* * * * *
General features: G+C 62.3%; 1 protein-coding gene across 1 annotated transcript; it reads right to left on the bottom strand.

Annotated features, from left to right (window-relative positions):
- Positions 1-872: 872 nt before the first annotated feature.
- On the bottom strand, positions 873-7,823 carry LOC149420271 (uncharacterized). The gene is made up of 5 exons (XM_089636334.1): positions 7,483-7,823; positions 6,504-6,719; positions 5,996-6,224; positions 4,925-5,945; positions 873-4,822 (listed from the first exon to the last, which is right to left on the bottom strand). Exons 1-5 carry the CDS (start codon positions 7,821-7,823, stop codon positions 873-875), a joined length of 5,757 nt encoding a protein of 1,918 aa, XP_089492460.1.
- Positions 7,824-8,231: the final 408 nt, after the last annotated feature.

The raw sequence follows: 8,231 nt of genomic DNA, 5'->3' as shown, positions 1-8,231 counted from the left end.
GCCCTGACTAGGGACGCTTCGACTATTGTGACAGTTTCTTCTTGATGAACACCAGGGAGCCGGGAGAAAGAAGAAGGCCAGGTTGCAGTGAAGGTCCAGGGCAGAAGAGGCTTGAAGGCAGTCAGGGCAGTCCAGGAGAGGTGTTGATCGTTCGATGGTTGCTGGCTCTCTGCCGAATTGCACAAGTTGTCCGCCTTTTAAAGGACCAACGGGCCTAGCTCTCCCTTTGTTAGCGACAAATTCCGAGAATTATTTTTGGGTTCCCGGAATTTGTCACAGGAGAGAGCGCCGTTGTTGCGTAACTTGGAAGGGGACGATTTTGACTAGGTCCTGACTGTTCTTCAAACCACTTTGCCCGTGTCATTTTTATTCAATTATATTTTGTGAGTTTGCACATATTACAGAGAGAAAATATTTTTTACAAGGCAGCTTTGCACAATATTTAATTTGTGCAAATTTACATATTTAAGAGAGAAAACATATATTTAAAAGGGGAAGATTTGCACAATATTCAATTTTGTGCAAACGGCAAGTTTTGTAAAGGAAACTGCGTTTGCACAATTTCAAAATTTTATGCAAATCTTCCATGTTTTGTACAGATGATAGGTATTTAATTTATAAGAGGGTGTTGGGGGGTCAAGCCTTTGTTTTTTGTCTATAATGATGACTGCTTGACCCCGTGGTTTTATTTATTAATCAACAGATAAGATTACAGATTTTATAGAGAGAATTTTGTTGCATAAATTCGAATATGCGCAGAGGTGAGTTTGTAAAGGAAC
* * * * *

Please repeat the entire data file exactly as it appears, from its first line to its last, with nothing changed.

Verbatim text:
General features: G+C 62.3%; 1 protein-coding gene across 1 annotated transcript; it reads right to left on the bottom strand.

Annotated features, from left to right (window-relative positions):
- Positions 1-872: 872 nt before the first annotated feature.
- On the bottom strand, positions 873-7,823 carry LOC149420271 (uncharacterized). The gene is made up of 5 exons (XM_089636334.1): positions 7,483-7,823; positions 6,504-6,719; positions 5,996-6,224; positions 4,925-5,945; positions 873-4,822 (listed from the first exon to the last, which is right to left on the bottom strand). Exons 1-5 carry the CDS (start codon positions 7,821-7,823, stop codon positions 873-875), a joined length of 5,757 nt encoding a protein of 1,918 aa, XP_089492460.1.
- Positions 7,824-8,231: the final 408 nt, after the last annotated feature.

The raw sequence follows: 8,231 nt of genomic DNA, 5'->3' as shown, positions 1-8,231 counted from the left end.
GCCCTGACTAGGGACGCTTCGACTATTGTGACAGTTTCTTCTTGATGAACACCAGGGAGCCGGGAGAAAGAAGAAGGCCAGGTTGCAGTGAAGGTCCAGGGCAGAAGAGGCTTGAAGGCAGTCAGGGCAGTCCAGGAGAGGTGTTGATCGTTCGATGGTTGCTGGCTCTCTGCCGAATTGCACAAGTTGTCCGCCTTTTAAAGGACCAACGGGCCTAGCTCTCCCTTTGTTAGCGACAAATTCCGAGAATTATTTTTGGGTTCCCGGAATTTGTCACAGGAGAGAGCGCCGTTGTTGCGTAACTTGGAAGGGGACGATTTTGACTAGGTCCTGACTGTTCTTCAAACCACTTTGCCCGTGTCATTTTTATTCAATTATATTTTGTGAGTTTGCACATATTACAGAGAGAAAATATTTTTTACAAGGCAGCTTTGCACAATATTTAATTTGTGCAAATTTACATATTTAAGAGAGAAAACATATATTTAAAAGGGGAAGATTTGCACAATATTCAATTTTGTGCAAACGGCAAGTTTTGTAAAGGAAACTGCGTTTGCACAATTTCAAAATTTTATGCAAATCTTCCATGTTTTGTACAGATGATAGGTATTTAATTTATAAGAGGGTGTTGGGGGGTCAAGCCTTTGTTTTTTGTCTATAATGATGACTGCTTGACCCCGTGGTTTTATTTATTAATCAACAGATAAGATTACAGATTTTATAGAGAGAATTTTGTTGCATAAATTCGAATATGCGCAGAGGTGAGTTTGTAAAGGAAC